Monday, September 14, 2009

I'm Accepted....

...into the Practical Nursing Program at Mohawk College for January 2010! I checked online today and noticed my acceptance status was Final Offer and confirmation deadline was listed as September 25, 2009. I was pretty sure this meant I was accepted, so I signed into Ontario Colleges, after figuring out my user name and password again, and found that I had one offer for admission for my one and only program choice. Somehow I had thought I would get a piece of mail telling me this, but that's not how it works. Without wasting anymore time, I confirmed the offer of admission. I am feeling relieved and happy that I'm accepted into my program. When I told my mom she suggested we celebrate somehow, so we went out to dinner this evening to East Side Mario's. Today I had taken a rare sick day, as I was feeling quite sick this morning. I felt quite a bit better by afternoon, and even better when I found out this exciting news.
I will have about two months left at Connon Nurseries, and I may be able to do Second Career when I start school in January. Before I start all my immunizations have to be up-to-date, and I need to get training in First Aid and CPR again. Now that I know I am accepted, I can think about moving out to a new place with one or more room-mates. So if any one in my rather limited readership knows of any possible places or room-mates for me to live with, I would appreciate hearing from you. I feel it would be good for me to be more independent, even if it is cheaper to live at home. That's one thing accomplished on my list so far. Only twenty-nine to go.

Sunday, September 13, 2009

Spiritual Junk Food

As a young teenager, I could devour three books in one week, and I often was the first to take a new book out of the church library, especially if the title in question was in my favourite genre, the Christian Historical Romance. I was known to walk around the house with the book, reading while brushing my teeth or while making crackers and peanut-butter. At times I could be so lost in the world of the book, I would be completely oblivious to someone speaking to me from three feet away. My lap was a favourite of our cat's because I would sit so still for so long. I especially liked books with pictures of a beautiful young woman in period dress with a handsome young man in the background, the love interest who, if not already a Christian, would be drawn to God by the sheer beauty and sweetness of the woman who would resist his advances, but would inevitably share a passionate kiss with him half way through the book. The greater the attractiveness of the cover art, the more I liked the book. The books varied from poorly written with stock characters to fairly well-written with characters of some depth, but most were not of literary quality. I read them all as escapist literature, deriving added enjoyment from learning about the period they were set in.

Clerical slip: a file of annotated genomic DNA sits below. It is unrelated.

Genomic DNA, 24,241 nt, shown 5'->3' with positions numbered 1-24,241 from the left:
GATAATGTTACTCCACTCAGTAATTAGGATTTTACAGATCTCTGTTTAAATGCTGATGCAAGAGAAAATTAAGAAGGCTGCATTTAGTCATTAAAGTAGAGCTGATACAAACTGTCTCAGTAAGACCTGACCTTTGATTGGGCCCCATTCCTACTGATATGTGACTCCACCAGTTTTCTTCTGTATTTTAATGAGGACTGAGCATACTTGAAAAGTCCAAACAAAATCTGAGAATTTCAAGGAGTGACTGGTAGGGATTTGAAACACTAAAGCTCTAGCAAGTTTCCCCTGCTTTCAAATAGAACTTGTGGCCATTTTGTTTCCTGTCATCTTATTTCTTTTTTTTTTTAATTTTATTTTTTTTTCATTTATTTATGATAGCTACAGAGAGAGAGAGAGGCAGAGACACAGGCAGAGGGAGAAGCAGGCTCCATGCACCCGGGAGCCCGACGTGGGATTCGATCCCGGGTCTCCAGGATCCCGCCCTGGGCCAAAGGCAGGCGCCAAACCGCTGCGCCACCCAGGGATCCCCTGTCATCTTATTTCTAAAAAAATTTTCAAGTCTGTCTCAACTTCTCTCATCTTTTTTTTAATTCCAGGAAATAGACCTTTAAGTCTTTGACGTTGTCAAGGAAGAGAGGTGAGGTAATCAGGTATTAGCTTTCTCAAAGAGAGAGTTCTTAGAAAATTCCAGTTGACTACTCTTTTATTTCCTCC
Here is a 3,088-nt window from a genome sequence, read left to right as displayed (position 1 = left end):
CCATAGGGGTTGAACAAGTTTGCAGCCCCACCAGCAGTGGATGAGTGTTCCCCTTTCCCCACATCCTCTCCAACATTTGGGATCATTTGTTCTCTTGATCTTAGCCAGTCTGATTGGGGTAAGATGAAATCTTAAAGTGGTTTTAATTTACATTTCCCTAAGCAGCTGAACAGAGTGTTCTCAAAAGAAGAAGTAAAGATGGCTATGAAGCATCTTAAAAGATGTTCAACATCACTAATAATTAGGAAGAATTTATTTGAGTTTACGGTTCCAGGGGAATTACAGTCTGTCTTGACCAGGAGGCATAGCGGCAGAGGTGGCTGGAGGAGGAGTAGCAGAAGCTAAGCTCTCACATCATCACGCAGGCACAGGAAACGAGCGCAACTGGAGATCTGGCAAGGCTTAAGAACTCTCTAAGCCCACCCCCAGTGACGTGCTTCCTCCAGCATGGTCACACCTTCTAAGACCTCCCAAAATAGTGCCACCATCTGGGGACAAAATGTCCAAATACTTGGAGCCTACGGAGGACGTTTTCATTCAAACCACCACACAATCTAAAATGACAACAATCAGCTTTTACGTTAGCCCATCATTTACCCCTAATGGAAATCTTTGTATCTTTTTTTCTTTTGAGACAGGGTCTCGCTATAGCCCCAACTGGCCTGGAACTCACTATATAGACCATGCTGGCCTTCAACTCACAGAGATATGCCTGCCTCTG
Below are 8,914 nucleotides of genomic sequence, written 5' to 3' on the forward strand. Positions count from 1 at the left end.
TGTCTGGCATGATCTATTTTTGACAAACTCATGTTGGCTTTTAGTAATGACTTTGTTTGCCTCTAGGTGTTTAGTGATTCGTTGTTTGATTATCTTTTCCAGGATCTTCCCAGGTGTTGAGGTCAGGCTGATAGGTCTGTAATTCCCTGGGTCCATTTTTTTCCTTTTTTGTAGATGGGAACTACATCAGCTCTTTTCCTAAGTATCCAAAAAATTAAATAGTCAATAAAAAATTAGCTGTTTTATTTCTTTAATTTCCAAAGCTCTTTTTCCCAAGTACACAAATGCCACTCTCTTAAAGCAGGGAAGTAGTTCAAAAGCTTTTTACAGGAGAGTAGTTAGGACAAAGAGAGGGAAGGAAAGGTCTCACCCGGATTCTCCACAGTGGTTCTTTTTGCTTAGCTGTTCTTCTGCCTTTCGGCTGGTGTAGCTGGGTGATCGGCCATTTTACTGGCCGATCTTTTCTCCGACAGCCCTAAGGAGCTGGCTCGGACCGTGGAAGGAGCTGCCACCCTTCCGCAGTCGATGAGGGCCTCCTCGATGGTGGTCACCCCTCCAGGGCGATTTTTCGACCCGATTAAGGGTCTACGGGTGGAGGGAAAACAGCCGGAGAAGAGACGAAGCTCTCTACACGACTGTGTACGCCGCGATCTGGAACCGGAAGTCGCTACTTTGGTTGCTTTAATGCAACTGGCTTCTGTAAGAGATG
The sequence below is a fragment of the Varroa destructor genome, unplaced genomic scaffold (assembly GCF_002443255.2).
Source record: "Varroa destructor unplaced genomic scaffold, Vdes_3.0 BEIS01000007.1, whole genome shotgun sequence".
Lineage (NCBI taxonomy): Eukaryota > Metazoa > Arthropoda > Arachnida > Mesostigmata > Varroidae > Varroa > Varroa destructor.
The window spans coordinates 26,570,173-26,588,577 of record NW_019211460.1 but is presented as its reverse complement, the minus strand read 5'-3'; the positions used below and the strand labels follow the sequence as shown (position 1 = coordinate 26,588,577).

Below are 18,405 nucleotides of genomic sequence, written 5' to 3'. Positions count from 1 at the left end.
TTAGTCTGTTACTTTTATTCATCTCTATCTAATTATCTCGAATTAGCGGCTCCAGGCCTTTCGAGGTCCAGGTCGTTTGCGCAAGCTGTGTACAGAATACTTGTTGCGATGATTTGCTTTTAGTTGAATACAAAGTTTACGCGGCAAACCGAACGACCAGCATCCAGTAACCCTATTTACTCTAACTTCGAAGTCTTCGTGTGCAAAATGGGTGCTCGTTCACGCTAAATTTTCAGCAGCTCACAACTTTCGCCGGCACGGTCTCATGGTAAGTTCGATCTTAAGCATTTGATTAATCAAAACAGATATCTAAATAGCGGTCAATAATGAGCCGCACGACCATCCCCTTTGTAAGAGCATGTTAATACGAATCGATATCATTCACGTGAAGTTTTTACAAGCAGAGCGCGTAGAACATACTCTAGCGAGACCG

an example of the type of cover I liked; not a book I have read

In high school, my English teacher introduced me to books like The Mill on the Floss by George Eliot, which I wrote a small piece on without much insight, and The Color Purple by Alice Walker, which I stopped reading after being morally offended by Celie's and Shug's relationship. As a teenager, I read some Jane Austen as well, but not for her novel's literary value, rather, for their elements of romance.